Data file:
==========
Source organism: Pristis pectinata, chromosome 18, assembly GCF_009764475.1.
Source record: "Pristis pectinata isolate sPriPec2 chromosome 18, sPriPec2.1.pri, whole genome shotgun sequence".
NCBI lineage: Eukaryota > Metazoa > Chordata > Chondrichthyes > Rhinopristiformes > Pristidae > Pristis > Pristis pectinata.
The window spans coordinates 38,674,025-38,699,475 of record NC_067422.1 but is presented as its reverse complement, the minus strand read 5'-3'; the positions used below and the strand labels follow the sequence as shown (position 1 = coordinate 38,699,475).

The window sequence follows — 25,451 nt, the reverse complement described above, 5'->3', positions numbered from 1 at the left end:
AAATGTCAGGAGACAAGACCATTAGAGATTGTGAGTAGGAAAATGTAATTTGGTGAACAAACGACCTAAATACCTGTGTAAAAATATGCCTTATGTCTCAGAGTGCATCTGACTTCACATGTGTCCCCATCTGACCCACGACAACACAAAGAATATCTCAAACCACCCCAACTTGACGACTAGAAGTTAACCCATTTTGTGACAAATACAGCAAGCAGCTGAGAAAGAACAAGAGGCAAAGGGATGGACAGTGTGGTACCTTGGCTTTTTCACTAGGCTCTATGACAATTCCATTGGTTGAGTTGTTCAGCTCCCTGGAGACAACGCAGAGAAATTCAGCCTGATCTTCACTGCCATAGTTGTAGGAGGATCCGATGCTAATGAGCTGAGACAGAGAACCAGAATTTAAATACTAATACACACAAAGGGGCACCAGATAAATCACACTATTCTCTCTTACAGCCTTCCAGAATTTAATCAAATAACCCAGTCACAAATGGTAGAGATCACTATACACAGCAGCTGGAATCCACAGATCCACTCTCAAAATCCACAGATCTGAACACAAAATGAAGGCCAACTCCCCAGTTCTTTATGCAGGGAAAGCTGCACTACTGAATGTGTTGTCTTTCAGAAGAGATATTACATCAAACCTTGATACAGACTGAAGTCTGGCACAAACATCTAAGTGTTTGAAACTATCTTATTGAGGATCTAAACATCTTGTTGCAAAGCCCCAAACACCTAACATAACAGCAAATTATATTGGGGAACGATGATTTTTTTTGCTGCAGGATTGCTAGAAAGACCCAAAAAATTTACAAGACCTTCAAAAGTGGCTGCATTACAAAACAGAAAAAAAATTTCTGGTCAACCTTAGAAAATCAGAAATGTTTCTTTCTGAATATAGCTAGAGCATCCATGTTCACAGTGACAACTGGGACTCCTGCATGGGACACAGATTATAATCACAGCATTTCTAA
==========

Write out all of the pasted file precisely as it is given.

Source organism: Pristis pectinata, chromosome 18, assembly GCF_009764475.1.
Source record: "Pristis pectinata isolate sPriPec2 chromosome 18, sPriPec2.1.pri, whole genome shotgun sequence".
NCBI lineage: Eukaryota > Metazoa > Chordata > Chondrichthyes > Rhinopristiformes > Pristidae > Pristis > Pristis pectinata.
The window spans coordinates 38,674,025-38,699,475 of record NC_067422.1 but is presented as its reverse complement, the minus strand read 5'-3'; the positions used below and the strand labels follow the sequence as shown (position 1 = coordinate 38,699,475).

The window sequence follows — 25,451 nt, the reverse complement described above, 5'->3', positions numbered from 1 at the left end:
AAATGTCAGGAGACAAGACCATTAGAGATTGTGAGTAGGAAAATGTAATTTGGTGAACAAACGACCTAAATACCTGTGTAAAAATATGCCTTATGTCTCAGAGTGCATCTGACTTCACATGTGTCCCCATCTGACCCACGACAACACAAAGAATATCTCAAACCACCCCAACTTGACGACTAGAAGTTAACCCATTTTGTGACAAATACAGCAAGCAGCTGAGAAAGAACAAGAGGCAAAGGGATGGACAGTGTGGTACCTTGGCTTTTTCACTAGGCTCTATGACAATTCCATTGGTTGAGTTGTTCAGCTCCCTGGAGACAACGCAGAGAAATTCAGCCTGATCTTCACTGCCATAGTTGTAGGAGGATCCGATGCTAATGAGCTGAGACAGAGAACCAGAATTTAAATACTAATACACACAAAGGGGCACCAGATAAATCACACTATTCTCTCTTACAGCCTTCCAGAATTTAATCAAATAACCCAGTCACAAATGGTAGAGATCACTATACACAGCAGCTGGAATCCACAGATCCACTCTCAAAATCCACAGATCTGAACACAAAATGAAGGCCAACTCCCCAGTTCTTTATGCAGGGAAAGCTGCACTACTGAATGTGTTGTCTTTCAGAAGAGATATTACATCAAACCTTGATACAGACTGAAGTCTGGCACAAACATCTAAGTGTTTGAAACTATCTTATTGAGGATCTAAACATCTTGTTGCAAAGCCCCAAACACCTAACATAACAGCAAATTATATTGGGGAACGATGATTTTTTTTGCTGCAGGATTGCTAGAAAGACCCAAAAAATTTACAAGACCTTCAAAAGTGGCTGCATTACAAAACAGAAAAAAAATTTCTGGTCAACCTTAGAAAATCAGAAATGTTTCTTTCTGAATATAGCTAGAGCATCCATGTTCACAGTGACAACTGGGACTCCTGCATGGGACACAGATTATAATCACAGCATTTCTAA